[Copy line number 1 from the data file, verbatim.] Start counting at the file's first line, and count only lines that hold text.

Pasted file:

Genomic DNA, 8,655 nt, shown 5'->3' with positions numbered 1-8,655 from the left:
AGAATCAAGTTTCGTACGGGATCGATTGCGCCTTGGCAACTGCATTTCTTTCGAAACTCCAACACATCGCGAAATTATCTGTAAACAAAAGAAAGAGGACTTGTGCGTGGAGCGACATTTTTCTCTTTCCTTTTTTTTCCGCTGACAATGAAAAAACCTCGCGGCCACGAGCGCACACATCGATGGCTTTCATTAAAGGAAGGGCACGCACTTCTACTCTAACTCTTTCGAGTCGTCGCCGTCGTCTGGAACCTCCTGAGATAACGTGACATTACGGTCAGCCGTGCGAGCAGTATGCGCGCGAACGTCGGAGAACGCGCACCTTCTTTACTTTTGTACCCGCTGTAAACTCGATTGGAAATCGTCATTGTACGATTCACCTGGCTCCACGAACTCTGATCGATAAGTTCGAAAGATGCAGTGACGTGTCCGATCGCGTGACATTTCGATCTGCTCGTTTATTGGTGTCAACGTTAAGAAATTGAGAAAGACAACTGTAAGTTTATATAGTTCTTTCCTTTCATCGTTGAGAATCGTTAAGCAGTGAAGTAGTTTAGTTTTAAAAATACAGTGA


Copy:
Genomic DNA, 8,655 nt, shown 5'->3' with positions numbered 1-8,655 from the left: